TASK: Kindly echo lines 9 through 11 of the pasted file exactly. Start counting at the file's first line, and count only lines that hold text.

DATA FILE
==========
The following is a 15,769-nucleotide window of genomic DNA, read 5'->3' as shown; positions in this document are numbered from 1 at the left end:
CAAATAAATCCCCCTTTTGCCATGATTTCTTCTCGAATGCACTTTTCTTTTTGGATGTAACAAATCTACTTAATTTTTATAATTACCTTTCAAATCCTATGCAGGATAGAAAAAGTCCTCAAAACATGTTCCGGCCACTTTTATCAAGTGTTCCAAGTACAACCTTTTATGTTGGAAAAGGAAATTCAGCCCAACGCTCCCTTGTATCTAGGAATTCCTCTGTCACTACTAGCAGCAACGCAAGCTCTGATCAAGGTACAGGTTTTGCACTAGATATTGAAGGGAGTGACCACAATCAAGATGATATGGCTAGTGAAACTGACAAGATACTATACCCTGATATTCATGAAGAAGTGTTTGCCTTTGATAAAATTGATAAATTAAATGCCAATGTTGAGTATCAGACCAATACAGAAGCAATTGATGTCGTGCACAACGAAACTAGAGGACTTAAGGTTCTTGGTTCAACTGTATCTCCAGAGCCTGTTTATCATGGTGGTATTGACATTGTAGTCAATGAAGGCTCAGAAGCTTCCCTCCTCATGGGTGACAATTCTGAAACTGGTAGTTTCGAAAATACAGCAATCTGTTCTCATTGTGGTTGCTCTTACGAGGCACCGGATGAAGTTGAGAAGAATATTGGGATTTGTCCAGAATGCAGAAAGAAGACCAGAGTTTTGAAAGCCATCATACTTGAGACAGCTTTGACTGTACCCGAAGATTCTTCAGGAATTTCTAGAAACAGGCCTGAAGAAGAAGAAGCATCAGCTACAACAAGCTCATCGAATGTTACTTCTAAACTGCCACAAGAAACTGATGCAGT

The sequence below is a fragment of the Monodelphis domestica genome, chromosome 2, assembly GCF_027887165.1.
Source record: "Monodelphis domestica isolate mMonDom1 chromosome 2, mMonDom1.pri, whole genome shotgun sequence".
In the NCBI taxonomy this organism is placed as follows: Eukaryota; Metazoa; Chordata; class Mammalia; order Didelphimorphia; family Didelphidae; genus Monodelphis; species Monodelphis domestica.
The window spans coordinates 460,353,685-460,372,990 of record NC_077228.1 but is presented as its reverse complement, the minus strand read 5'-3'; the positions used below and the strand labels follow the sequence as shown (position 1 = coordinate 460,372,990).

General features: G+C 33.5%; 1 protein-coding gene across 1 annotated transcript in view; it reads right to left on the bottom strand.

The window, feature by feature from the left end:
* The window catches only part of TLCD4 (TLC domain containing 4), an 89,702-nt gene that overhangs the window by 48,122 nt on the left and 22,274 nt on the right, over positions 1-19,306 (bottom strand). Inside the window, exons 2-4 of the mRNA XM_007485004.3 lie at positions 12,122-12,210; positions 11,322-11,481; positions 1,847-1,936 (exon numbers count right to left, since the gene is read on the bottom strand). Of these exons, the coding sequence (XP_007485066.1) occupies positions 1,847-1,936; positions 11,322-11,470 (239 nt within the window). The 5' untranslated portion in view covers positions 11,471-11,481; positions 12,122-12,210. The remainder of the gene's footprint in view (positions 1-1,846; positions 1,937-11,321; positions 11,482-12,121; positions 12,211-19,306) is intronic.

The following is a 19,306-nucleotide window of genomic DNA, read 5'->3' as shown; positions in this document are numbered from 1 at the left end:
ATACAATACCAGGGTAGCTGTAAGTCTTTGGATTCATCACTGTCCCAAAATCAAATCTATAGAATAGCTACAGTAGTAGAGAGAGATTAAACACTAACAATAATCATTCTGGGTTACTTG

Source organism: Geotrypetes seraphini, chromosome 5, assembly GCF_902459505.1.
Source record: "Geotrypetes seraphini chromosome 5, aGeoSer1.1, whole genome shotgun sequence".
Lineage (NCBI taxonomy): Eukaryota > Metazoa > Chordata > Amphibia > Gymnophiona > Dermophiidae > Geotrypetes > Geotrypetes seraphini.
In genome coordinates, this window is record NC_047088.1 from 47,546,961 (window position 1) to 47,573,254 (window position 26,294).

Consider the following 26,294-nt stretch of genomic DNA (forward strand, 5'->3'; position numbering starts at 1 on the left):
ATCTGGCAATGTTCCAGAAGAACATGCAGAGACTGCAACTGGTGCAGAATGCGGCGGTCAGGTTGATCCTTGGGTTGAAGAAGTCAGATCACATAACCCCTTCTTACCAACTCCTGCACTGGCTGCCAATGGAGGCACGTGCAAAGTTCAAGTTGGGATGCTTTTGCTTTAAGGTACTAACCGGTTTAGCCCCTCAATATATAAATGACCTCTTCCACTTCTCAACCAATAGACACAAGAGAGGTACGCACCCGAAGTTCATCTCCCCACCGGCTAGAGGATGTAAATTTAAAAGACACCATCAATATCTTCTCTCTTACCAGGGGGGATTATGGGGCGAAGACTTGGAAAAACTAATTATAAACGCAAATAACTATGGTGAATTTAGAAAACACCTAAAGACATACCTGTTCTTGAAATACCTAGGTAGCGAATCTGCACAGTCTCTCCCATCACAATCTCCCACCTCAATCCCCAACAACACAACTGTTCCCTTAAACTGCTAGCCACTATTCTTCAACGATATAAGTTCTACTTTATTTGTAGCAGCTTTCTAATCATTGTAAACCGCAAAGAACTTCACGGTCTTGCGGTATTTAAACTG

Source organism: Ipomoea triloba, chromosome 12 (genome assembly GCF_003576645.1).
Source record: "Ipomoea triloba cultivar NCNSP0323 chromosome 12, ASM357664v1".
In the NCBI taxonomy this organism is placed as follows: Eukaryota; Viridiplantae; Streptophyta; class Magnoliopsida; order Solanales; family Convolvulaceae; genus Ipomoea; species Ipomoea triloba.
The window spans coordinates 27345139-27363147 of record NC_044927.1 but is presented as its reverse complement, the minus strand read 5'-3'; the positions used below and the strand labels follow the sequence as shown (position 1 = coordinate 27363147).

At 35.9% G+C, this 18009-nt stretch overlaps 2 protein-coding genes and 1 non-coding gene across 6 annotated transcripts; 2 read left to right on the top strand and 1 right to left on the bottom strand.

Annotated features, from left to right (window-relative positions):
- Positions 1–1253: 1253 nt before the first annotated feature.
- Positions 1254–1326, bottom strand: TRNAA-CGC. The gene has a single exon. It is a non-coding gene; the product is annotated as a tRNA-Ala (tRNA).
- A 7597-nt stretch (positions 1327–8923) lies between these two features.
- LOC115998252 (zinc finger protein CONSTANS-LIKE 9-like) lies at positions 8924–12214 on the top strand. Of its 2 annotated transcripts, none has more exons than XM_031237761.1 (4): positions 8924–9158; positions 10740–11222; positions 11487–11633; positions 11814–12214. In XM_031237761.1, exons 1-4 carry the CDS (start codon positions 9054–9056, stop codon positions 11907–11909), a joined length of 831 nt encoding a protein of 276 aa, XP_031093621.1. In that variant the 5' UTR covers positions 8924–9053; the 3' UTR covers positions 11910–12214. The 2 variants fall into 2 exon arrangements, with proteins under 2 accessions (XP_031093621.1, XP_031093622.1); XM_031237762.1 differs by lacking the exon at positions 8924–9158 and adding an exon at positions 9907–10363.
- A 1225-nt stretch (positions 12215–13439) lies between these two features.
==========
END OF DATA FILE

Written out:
* The window catches only part of TLCD4 (TLC domain containing 4), an 89,702-nt gene that overhangs the window by 48,122 nt on the left and 22,274 nt on the right, over positions 1-19,306 (bottom strand). Inside the window, exons 2-4 of the mRNA XM_007485004.3 lie at positions 12,122-12,210; positions 11,322-11,481; positions 1,847-1,936 (exon numbers count right to left, since the gene is read on the bottom strand). Of these exons, the coding sequence (XP_007485066.1) occupies positions 1,847-1,936; positions 11,322-11,470 (239 nt within the window). The 5' untranslated portion in view covers positions 11,471-11,481; positions 12,122-12,210. The remainder of the gene's footprint in view (positions 1-1,846; positions 1,937-11,321; positions 11,482-12,121; positions 12,211-19,306) is intronic.

The following is a 19,306-nucleotide window of genomic DNA, read 5'->3' as shown; positions in this document are numbered from 1 at the left end:
ATACAATACCAGGGTAGCTGTAAGTCTTTGGATTCATCACTGTCCCAAAATCAAATCTATAGAATAGCTACAGTAGTAGAGAGAGATTAAACACTAACAATAATCATTCTGGGTTACTTG